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Thomas Hardy's Cottage - Higher Bockhampton, Nr Dorchester DT2 8QJ
Here is a selection of high quality photographs of Hardy's Cottage.
Built around 1800 this small cob and thatch built cottage, at the end of Cherry Lane (built by his grandfather also Thomas Hardy), his grandfather was a known smuggler of brandy and the peep-hole in the porch was supposedly for watching for excise men.) has been given weather protection by brick facing or rendered cement and has been little altered externally. It was already by this time called 'Hardy's Cottage'. Its character is of crossbeams and latticed windows. It is where the novelist and poet Thomas Hardy was born, in the upstairs middle bedroom, to Thomas and Jemima (Hand) Hardy on the 2nd June 1840 there first child of four. The family can trace its heredity back to the Norman time to le Hardi (this theme Hardy later used with Tess's father John Durbeyfield and the D'Urbervilles). Thomas Hardy senior was a local builder and stone mason, he would pay his employees through the barred window that opens on to Egdon Heath, which Hardy wrote of in 'The Return of the Native'. The cottage stands at the top of the hill off Cuckoo Lane in Higher Bockhampton. The house did not always look as it does today for over years there were a number of renovations that enlarged it. The original entry was where the second window from the left is now. From this west-facing window, the upstairs room on the right was Hardy's office and on a clear winter day when trees are bare, the monument to Admiral Thomas Masterman Hardy (of Trafalgar fame) is visible on Blackdown Hill, ten miles to the southwest. The monument was a landmark to young Thomas and the Admiral, who probably was a distant relative, appears in The Trumpet-Major and Hardy's long, epic poem The Dynasts. The house consists of 7 rooms and Thomas remained here for 34 years of his life. The northern section of the house was probably built for to house his grandmother Mary Head Hardy and the two houses could have been knocked into one after her death in 1857.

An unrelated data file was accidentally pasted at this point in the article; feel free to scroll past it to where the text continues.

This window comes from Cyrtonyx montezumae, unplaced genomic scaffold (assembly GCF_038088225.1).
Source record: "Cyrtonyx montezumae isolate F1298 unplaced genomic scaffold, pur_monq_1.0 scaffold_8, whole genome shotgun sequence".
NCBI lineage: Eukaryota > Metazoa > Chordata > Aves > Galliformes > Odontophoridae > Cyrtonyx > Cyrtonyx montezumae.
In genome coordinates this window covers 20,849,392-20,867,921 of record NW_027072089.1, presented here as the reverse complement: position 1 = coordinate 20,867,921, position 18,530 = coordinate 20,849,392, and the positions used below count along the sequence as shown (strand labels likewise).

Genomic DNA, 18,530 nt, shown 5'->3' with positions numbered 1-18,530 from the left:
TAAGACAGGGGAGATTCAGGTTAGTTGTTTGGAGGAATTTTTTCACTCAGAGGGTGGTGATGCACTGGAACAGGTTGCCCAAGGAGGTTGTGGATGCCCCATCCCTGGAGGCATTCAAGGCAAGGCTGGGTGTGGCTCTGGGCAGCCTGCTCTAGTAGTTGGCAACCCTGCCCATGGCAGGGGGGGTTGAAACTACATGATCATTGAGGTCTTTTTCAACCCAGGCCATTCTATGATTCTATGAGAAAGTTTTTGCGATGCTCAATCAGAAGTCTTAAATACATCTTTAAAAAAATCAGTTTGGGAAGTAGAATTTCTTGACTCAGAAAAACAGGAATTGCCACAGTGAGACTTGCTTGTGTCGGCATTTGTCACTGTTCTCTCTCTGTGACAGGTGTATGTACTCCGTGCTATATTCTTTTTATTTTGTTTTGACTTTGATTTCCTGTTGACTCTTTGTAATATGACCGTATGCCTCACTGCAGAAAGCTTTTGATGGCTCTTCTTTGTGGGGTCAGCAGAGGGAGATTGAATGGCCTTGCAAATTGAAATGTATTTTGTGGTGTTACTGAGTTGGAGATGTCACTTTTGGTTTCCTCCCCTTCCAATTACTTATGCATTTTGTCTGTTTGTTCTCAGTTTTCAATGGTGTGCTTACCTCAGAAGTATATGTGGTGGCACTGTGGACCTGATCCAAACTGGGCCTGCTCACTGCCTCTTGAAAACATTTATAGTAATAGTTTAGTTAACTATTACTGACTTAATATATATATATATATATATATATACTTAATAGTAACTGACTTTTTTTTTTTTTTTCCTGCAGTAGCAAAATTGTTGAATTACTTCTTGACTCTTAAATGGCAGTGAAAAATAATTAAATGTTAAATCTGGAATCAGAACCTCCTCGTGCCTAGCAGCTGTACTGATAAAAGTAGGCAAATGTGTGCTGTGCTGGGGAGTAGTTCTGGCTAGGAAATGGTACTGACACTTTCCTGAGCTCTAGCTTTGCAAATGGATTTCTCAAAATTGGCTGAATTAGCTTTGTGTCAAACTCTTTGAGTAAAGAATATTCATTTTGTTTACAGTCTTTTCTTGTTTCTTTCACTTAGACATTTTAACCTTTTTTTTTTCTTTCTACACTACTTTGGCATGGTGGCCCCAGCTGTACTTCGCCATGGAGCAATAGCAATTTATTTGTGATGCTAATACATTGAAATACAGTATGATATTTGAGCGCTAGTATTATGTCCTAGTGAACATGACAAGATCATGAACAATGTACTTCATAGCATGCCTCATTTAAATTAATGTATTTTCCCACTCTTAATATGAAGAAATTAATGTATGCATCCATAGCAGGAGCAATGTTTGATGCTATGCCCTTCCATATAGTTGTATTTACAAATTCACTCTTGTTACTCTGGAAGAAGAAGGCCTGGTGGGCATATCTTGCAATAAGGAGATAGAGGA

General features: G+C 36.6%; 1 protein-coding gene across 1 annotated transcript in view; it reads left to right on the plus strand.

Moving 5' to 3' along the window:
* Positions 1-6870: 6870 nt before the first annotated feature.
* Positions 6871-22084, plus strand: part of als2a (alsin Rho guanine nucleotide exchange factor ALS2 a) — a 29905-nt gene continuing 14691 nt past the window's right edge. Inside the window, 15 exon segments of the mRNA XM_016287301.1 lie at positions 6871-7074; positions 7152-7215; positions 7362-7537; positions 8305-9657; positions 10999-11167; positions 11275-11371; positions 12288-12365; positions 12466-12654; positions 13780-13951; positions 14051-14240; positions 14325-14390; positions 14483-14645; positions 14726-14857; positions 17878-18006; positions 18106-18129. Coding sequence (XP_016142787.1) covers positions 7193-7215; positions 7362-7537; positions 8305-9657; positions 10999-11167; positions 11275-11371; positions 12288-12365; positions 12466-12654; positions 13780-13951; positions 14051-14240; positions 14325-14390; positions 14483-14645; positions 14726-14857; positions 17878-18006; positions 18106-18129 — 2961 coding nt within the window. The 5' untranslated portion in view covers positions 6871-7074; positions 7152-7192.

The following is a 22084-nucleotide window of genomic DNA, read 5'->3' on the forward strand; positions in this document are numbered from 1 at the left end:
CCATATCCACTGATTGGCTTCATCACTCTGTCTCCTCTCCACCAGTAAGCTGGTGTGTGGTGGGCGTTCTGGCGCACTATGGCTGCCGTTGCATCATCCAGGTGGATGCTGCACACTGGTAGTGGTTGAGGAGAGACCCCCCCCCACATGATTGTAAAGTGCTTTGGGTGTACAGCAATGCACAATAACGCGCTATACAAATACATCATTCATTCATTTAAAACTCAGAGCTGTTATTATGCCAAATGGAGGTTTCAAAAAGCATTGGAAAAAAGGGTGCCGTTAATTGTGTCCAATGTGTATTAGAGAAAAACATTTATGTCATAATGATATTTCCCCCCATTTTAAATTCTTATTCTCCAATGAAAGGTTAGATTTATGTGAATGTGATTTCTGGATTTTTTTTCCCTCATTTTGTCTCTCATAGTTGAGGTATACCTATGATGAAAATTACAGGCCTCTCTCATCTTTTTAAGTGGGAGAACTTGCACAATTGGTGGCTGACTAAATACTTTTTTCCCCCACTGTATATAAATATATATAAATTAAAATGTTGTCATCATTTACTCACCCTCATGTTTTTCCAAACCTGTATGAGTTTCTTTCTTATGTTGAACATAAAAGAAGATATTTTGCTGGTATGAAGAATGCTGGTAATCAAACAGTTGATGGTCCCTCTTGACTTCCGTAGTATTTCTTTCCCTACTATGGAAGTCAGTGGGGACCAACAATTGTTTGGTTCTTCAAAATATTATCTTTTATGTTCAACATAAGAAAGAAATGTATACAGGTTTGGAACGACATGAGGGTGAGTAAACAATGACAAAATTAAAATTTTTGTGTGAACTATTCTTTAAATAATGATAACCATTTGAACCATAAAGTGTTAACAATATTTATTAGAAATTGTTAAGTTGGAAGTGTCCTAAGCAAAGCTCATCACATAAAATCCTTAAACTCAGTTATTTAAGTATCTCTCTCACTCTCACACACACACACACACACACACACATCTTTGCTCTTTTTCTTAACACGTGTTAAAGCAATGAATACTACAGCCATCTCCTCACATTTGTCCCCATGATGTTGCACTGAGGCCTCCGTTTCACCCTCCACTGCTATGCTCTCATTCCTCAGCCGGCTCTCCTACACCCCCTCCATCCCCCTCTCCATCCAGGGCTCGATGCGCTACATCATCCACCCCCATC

From his father young Thomas Hardy gained an appreciation of music, and from his mother an appetite for learning and the delights of the countryside about his rural home. Hardy was frail as a child, and did not start at the village school (Julia Martin's) until he was eight years old. One year later he transferred to a new school in the county town of Dorchester. From here the young Thomas would walk to school in Dorchester everyday, some six miles away. He continued to live there whilst a pupil in the office of John Hicks, the Dorchester architect. When he was 22 years old Hardy left Dorset to try his luck in London for the architect Arthur Blomfield. Thomas returned some five years later to practice locally. His writing was done in the little room upstairs at the window seat looking west towards Black Down. His two early published novels 'Under The Greenwood Tree' (in which Hardy's cottage is the original for the tranters cottage) and "Far From The Madding Crowd" both were written from here. He finally left living here at the age of 34 when he married his first wife Emma Lavinia Gifford leaving the cottage for Yarmouth. His marriage to Emma was troubled and a time of great unhappiness for Hardy but it inspired some of his most moving poems. Just as Hardy would remember it the old-fashioned garden is crowded with lavender, lupins, lilies, marigolds and other traditional cottage garden plants. The garden has nearly two acres of land part of which is and orchard.